Living in northeastern Nevada where cattle grazing in a prominent business, most ranch kids understand forage, the feed of grasses and desert plants that make up food intake for livestock during the spring and summer. Large herds wander the vast acres in search of vital provisions and they most often flourish. Even during dry years such as we are in now, the desert produces nutrition. Adequate foraging results in meals supplied.
There is also the phrase “forge on” which means constructing and shaping achievement through hard work and determination. Even when the going gets rough and roadblocks appear, dedication to task can build success. With my eighth grade students I love to tell them, “Forage on!” This play-on-words allows me to see who “got” the joke – cattle forage/people forge – and who did not understand the terminology. It also permits me into the minds of concrete and abstract thinkers. To forage on, as in cattle, delivers a picture of cows and bulls wandering the hinterland with a hearty meal quest in mind. To forge on conveys the idea of a ship plowing through water seeking safe harbor and a desired destination.
Having fun with words makes up a joyous part of my daily routine. I love to write and so words become the magic of the moment as they string and stream across the page. I examine them for potential and possibility, multiple meanings and interpretations, rhythm and rhyme, letter patterns and sounds. While I could say “busy bodies” a phrase most individuals know and recognize, you would also agree that is worn out through overuse. We see those know-it-alls who whirl in delight of expressing opinions and narrowed views as they solve problems whether you like it or not. We might also visualize kindergartners focusing on seventeen objects at once. They grab glue, scissors, paper, sparkles, crayons, and rulers while yipping in glee. These are definitely and literally busy bodies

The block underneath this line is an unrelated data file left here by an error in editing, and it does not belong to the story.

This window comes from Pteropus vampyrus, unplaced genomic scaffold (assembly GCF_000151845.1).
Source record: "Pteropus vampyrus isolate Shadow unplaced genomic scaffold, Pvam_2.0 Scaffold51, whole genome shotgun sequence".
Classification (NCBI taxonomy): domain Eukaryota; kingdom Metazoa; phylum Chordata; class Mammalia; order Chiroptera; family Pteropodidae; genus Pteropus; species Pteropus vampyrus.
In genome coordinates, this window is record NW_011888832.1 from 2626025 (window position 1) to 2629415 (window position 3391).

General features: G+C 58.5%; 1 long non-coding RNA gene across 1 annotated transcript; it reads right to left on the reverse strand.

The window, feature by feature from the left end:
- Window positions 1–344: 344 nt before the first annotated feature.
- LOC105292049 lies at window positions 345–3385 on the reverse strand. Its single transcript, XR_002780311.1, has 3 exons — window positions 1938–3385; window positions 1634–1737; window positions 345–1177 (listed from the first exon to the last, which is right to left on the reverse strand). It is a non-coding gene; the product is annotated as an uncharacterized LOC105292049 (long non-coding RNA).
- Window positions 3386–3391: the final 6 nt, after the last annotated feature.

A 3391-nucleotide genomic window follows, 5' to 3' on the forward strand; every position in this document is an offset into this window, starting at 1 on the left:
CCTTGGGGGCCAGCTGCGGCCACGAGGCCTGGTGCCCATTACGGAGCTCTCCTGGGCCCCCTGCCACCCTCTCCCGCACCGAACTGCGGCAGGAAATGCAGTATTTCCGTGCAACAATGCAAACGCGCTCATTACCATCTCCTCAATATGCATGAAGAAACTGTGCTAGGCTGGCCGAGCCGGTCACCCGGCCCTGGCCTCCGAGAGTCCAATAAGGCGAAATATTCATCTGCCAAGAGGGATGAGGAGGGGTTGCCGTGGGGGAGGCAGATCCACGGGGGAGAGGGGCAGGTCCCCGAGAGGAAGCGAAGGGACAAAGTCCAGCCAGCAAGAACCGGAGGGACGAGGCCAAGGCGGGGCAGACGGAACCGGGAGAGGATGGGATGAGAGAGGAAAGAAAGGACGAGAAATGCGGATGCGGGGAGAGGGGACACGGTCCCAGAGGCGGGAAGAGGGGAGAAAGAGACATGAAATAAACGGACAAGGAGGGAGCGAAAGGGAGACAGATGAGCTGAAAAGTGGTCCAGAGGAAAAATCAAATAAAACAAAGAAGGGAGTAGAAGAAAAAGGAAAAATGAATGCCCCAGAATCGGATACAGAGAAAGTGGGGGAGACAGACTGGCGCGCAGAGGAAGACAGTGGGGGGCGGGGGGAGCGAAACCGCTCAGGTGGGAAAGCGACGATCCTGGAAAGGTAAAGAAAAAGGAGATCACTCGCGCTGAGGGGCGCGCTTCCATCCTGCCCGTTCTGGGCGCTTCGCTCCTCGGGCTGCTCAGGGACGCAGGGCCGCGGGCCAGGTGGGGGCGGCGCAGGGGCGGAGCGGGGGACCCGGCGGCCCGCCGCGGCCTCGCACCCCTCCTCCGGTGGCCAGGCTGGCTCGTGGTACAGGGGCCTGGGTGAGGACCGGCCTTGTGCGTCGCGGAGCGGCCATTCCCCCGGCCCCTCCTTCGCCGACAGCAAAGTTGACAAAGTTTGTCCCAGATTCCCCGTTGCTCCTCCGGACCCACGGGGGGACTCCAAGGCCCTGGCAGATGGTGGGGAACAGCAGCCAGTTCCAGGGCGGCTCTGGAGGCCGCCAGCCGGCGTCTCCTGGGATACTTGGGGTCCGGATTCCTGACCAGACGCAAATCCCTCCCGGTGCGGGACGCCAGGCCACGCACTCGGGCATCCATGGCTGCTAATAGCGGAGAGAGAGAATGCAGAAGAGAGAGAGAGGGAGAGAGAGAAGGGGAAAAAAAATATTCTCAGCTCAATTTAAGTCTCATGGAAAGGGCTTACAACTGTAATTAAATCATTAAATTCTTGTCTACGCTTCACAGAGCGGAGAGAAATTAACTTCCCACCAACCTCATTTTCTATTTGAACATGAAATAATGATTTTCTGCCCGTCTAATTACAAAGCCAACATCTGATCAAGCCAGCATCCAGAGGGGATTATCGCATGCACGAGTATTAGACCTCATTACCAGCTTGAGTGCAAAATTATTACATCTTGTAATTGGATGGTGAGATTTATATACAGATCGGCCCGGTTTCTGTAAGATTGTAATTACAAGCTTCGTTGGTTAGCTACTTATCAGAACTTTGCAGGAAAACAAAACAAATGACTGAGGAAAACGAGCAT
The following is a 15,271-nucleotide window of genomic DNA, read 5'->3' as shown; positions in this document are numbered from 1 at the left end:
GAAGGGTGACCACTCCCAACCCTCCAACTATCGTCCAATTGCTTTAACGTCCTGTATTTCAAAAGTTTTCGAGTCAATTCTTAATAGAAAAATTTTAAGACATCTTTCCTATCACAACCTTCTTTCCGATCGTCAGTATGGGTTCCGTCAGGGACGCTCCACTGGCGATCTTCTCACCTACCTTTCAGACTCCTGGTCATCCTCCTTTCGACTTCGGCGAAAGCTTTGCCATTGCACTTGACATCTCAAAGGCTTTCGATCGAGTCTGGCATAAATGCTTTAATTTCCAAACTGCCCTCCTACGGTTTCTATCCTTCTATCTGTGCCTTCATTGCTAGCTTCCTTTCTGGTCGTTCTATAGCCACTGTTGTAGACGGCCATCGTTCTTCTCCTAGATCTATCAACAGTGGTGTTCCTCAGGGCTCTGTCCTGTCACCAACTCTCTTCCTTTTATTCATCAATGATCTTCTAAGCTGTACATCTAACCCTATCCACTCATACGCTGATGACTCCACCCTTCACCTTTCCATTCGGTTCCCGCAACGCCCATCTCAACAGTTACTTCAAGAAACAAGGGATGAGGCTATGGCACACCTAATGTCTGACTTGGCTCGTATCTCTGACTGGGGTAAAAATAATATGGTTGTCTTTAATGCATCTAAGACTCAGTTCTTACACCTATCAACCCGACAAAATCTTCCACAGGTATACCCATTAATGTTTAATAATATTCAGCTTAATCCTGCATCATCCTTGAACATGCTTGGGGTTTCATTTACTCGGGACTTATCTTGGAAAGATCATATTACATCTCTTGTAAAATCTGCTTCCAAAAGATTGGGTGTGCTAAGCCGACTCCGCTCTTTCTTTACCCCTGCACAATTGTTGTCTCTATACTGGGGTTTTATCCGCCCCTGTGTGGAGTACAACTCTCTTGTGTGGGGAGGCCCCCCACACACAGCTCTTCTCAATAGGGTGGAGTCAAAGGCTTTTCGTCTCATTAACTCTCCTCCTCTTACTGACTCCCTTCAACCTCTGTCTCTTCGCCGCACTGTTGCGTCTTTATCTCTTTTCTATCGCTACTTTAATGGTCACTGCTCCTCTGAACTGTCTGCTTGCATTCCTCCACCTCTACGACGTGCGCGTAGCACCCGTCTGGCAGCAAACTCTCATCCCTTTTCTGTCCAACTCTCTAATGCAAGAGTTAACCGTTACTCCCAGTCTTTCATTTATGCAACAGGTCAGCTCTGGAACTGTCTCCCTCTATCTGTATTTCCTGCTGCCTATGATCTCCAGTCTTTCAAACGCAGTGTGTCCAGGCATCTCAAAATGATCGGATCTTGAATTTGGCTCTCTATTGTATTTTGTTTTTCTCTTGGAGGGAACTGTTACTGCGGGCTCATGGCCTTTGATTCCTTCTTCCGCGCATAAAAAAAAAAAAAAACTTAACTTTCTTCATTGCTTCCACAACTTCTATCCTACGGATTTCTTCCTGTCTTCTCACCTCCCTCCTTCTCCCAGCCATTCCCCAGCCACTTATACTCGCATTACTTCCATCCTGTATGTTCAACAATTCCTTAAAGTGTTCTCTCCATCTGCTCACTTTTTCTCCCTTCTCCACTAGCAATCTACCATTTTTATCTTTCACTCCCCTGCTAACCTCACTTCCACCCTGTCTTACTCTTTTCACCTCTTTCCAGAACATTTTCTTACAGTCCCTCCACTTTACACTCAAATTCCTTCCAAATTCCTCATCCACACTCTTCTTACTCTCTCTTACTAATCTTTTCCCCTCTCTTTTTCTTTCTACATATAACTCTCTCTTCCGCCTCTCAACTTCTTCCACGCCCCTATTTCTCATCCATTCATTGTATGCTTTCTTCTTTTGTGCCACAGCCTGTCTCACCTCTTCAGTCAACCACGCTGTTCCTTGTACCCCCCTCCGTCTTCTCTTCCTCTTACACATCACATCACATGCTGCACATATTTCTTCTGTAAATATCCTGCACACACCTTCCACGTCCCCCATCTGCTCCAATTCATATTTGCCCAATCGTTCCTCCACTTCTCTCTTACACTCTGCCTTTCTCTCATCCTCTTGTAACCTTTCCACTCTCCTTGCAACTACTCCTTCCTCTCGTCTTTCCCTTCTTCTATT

Let’s replace “busy bodies” with “rambunctious ruffians”. How do these phrases differ? Rambunctious, to begin with, is an extraordinary word. It lilts and tilts around the mouth and then pops out into the air. It is smooth – ram- – and then rough – bunc – and then uneven – tious. It reveals a high-spirited and disorderly bunch (notice -bunc- and bunch and how they interplay). The riotousness of the rollicking scene creates noises that resonate and echo uproariously as these ruffians, better known as 5-year old hooligans, engage in learning and fun. Ruffians may be defined as thugs and hoods, but have you ever witnessed a tiny kindergarten villain? And so the brain skips over the negative import and replaces it with wild shenanigans. Yes, kindergartners exemplify rambunctious ruffians.
Now consider “old” words that hang around, denoting meaning within new connotations. Take “record” for instance. If you are over fifty, you remember records and 45s, needles and turntables. You recall tossing on an LP, flipping the switch, watching the arm drop and slipping into music mode. While kids know records and the reference of vinyl records, I wonder how many have every seen one in action: stacking favorites, watching them drop, and seeing the needle wave along as the record spins. “Changing the needle on the arm” draws a quite different picture for the teenager of today and me. Just as shuffle and iPod mean more to them, a Victrola and 78s add to my musical knowledge.
Fun with words fashions a tremendous, mind-expanding activity. Whether it is just one word – hyperbole, for example – or a string of words – itinerant interloper on a peripatetic pathway – interacting with words opens up worlds of imagery and delight. Try it today!